When the COVID-19 pandemic began in January 2020, many health providers of people who use drugs shifted patient visits online as the U.S. adjusted its medical policies to accommodate a virtual environment.
From August 2020 to September 2021, researchers from Northern Arizona University studied how COVID-19 telehealth policies impacted people who use drugs. They published their results in Frontiers in Sociology in an article titled “Possibilities and Constraints of Rapid Online Ethnography: Lessons From a Rapid Assessment of COVID-19 Policy for People Who Use Drugs.”
In response to COVID-19 restrictions on travel, the researchers conducted their Rapid Assessment, Response and Evaluation (RARE) strictly online, which included focus groups and interviews with 45 healthcare providers and community stakeholders and 19 clients from rural and urban areas throughout Arizona. They also attended 26 webinars, online trainings and virtual conferences that focused on opioid policy and medication for opioid use disorders.
Project researchers included Emery Eaves, associate professor, NAU Department of Anthropology; Regents’ professor emeritus Robert T. Trotter II, Department of Anthropology; Bonnie Marquez, project coordinator; Kayla Negron, intern; Eck Doerry, professor, School of Informatics, Computing, and Cyber Systems; David Mensah, research assistant and interdisciplinary health doctoral student; Kate A. Compton-Gore, research associate and interdisciplinary health doctoral student; Shana A. Lanzetta, research associate and interdisciplinary health doctoral student; Kathryn Kruithoff, community research partner; Kaitlyn Dykman, intern; and Regents’ professor Julie A. Baldwin, Department of Health Sciences and director, Center for Health Equity Research.
Advantages and disadvantages of online treatment
In response to the COVID-19 pandemic, the United States Drug Enforcement Administration declared a public health state of emergency on January 31, 2020, and temporarily relaxed restrictions for medication-assisted treatment. Shortly after, telemedicine prescribing was allowed for people in substance use disorders treatment as of March 31, 2020.
Changes for patients in substance use disorder treatment included allowing longer take-home doses of methadone and buprenorphine, reducing barriers for prescriber authorization and increasing allowances for telehealth delivery.
Some behavioral health providers were initially enthusiastic about telehealth as it reduces the risk of COVID transmission, lessened the burden on clients in general and addressed the stigma associated with medication for opioid use disorders. They were also able to see more patients in rural areas or who had difficulty with transportation, and they were able to continue seeing patients who had moved away.Eaves said that other providers had varied opinions on the benefits of telehealth.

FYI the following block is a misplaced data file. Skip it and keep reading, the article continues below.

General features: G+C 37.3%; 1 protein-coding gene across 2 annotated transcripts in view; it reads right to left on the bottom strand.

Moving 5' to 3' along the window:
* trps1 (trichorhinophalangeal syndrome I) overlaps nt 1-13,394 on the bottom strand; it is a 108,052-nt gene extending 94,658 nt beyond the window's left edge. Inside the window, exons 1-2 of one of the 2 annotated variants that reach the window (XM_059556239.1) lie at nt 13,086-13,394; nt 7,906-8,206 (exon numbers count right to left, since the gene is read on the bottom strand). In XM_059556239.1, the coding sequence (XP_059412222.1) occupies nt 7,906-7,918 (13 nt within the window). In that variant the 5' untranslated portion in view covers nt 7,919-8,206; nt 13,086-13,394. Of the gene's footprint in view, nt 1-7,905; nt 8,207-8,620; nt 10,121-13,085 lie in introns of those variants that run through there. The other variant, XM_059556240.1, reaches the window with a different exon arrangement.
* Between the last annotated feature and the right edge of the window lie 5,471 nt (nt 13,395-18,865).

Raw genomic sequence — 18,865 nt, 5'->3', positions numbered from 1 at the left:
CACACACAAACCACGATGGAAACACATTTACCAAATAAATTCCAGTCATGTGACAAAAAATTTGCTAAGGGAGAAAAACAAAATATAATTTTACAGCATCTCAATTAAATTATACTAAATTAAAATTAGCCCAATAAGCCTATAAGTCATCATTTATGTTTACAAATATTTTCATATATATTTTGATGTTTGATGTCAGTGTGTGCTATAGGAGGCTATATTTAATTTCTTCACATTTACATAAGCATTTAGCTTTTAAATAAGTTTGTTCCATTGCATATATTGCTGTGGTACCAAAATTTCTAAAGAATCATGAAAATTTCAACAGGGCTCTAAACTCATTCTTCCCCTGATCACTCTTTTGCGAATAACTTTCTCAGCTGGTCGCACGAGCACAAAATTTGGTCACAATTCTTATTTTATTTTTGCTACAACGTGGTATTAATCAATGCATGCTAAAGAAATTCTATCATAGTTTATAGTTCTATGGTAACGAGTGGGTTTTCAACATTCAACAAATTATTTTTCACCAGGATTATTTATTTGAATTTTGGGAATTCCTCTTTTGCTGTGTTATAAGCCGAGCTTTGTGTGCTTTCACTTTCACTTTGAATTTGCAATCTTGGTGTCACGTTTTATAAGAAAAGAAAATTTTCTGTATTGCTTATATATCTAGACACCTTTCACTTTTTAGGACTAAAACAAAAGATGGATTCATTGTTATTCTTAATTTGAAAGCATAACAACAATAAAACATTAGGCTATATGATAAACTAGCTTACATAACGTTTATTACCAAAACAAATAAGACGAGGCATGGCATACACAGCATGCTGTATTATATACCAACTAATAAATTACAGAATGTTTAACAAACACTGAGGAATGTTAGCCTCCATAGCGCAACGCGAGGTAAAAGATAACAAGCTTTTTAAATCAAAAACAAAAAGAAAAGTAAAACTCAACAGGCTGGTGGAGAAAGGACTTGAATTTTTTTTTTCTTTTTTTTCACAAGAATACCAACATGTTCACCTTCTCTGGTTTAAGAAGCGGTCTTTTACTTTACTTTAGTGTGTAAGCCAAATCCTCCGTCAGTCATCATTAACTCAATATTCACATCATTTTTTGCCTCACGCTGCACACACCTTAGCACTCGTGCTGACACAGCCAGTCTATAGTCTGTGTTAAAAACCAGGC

“Some providers were very strongly in favor of telemedicine and others were concerned that they would lose the ability to protect or oversee their clients,” Eaves said. “Providers in rural areas were often strongly in favor of telehealth as a way to connect with people.”
Other providers felt there was a lack of personal connection and that they were not able to read their clients’ nonverbal cues, such as observing their posture, body language and overall wellbeing in an online environment only. Drug screening was also difficult for providers to conduct when telehealth was the only method of treatment.
Patients had mixed responses to their telehealth experience. Some patients the researchers were able to survey said they were satisfied with their telemedicine treatment while others were frustrated with technology difficulties and lack of personal connection. If they had any technological difficulties, patients were unable to receive treatment.
Online ethnographic assessment during COVID-19
In conducting their RARE study online only, the researchers found that some elements of recruitment were effective and feasible, such as online conferences, webinars and trainings for healthcare providers and community stakeholders. The researchers found that the advantages of telehealth for researchers including being able to participate in conversations and gain national perspectives without traveling.
“What we were interested in learning was their [providers] interests, what concerns people were raising, what questions they were bringing up, and how they were discussing pros and cons of telemedicine,” Eaves said.
Unfortunately, the same technology that worked well for conference and provider-to-provider communication acted as a digital divide to online ethnographic research. They also had difficulty contacting providers by phone or email.
We successfully reached quite a few providers, but it was challenging to reach a range of patients,” Eaves said. “Patients are protected by privacy policies, which made it difficult for providers to invite them, and for people who use drugs who were not currently in treatment it was really difficult to understand their perspectives when we were restricted to being online.”
U.S. Health Insurance Portability and Accountability Act (HIPAA) privacy protects patients against information sharing, email policies and telemedicine appointments.
The researchers suggest that post-pandemic, more research should consider how providers and patients may benefit from a hybrid treatment model to include people in group support systems and allow better access and more continuity in care.
This work was supported by the National Institutes of Health, National Institute for Minority Health and Health Disparities as a supplement to the Southwest Health Equity Research Collaborative NIH/NIMHD RCMI U54MD012388-04S4 (JB-PI).